Egyptian authorities charge Mada Masr's Lina Attalah with 'publishing false news'

Egyptian authorities charge Mada Masr's Lina Attalah with 'publishing false news'
Earlier in December 2022, the Supreme Administrative Court rejected an appeal by Mada Masr to challenge an official rejection of the outlet's license.
3 min read
Egypt - Cairo
21 February, 2024
In 2020, award-winning journalist Lina Attalah was named among four influential Arab figures by Time magazine, [Getty]

In yet another attempt to supress freedom of expression in Egypt, a country ranked as the world's third-worst jailer of journalists, the editor-in-chief of independent online news outlet Mada Masr, Lina Attalah, is currently facing charges of "publishing false news" and "running a website without a license."

A Cairo prosecutor released Attalah on bail on Tuesday evening, 20 February, pending further investigations into the charges against her, after she underwent a nearly two-hour interrogation, the outlet said in a statement.

The award-winning journalist was initially expected to be questioned in December last year, but the interrogation was postponed for no apparent reason.

But Attalah received an official request for her presence before prosecuting authorities in Cairo, three days after the Cairo-based outlet had run, on 13 February, an investigative report about the alleged illegal role of powerful businessman Ibrahim El-Argany in the evacuation of distressed Palestinians from the Gaza Strip into Egypt.

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Argany, known for reportedly having strong ties to the regime of President Abdel Fattah al-Sisi, has allegedly been linked to controlling the entry of humanitarian aid and relief efforts into the besieged strip bordering Egypt's North Sinai province amid the ongoing Israeli war on Gaza.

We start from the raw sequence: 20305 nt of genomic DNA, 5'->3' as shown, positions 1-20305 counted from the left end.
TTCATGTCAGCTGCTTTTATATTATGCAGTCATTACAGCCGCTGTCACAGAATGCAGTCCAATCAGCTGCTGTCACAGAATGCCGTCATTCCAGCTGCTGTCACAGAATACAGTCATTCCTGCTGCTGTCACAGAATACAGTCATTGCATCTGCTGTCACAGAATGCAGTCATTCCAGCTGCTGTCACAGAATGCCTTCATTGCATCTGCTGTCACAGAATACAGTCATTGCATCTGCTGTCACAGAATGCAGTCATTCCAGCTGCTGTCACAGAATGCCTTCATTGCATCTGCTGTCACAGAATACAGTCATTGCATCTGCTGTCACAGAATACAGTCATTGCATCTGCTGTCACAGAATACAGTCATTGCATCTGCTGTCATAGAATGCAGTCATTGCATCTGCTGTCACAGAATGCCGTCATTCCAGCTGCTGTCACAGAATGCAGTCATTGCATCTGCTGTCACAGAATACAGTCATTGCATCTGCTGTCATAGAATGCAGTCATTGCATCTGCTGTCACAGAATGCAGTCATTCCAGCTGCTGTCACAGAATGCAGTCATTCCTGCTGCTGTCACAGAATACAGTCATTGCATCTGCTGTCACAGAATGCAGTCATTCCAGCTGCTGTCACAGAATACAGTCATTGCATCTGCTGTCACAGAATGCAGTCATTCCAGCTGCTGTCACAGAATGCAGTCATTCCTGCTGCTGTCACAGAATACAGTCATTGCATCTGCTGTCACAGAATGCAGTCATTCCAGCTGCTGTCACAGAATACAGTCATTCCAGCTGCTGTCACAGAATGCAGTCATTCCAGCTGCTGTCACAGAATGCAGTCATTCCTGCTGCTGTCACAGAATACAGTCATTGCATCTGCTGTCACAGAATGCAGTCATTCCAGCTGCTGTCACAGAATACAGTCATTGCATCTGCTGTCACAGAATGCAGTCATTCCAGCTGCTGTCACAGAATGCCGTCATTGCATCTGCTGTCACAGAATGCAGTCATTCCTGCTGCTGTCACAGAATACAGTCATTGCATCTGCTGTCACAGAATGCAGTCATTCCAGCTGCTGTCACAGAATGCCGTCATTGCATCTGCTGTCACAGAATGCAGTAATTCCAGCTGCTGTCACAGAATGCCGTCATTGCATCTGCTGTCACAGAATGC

If found guilty, Attalah is expected to face a maximum fine worth from one million to three million Egyptian pounds (about US$33,000 to US$100,000) for establishing a website without a license and up to a one-year-imprisonment for "publishing fake news," according to the Mada Masr lawyer Hassan Al-Azhari.

Mada Masr is arguably one of the few remaining free voices in Egypt over the past decade, which led the authorities to target its staff. The outlet is known for running investigative reports revealing alleged state irregularities.

Among other significant reports that Mada Masr ran in recent years was one about the president's son, senior intelligence officer Mahmoud El-Sisi. Since then, the feud between the authorities and Mada Masr is believed to have escalated.

In the month the report was published, November 2019, plain-clothed security forces raided the Mada Masr office and held three senior reporters inside the premises, including the editor-in-chief, Lina Attalah, and confiscated their laptops and mobile phones for several hours.     

In March last year, three Mada Masr reporters were referred to trial over allegedly offending lawmakers affiliated with a high-profile political party in a report published in August of the previous year.

Earlier in December 2022, the Supreme Administrative Court rejected an appeal by Mada Masr to challenge an officialrejection of the outlet's license to operate in Egypt.

Two months earlier, the Supreme Council for Media Regulation suspended the Mada Masr, already blocked in Egypt, for six months over allegedly "operating without a license, publishing fabricated news and inflicting harm on the national security."

Meanwhile, shortly after Tuesday's interrogation, the New York-based Committee to Protect Journalists (CPJ) expressed concerns about what it described as "the continuous legal harassment targeting the independent news website…and its editor-in-chief," calling on the Egyptian authorities to "halt the harassment of media outlets and journalists."

Atallah, named among four influential Arab figures by Time magazine in 2020, could not be reached for comment at the publication time.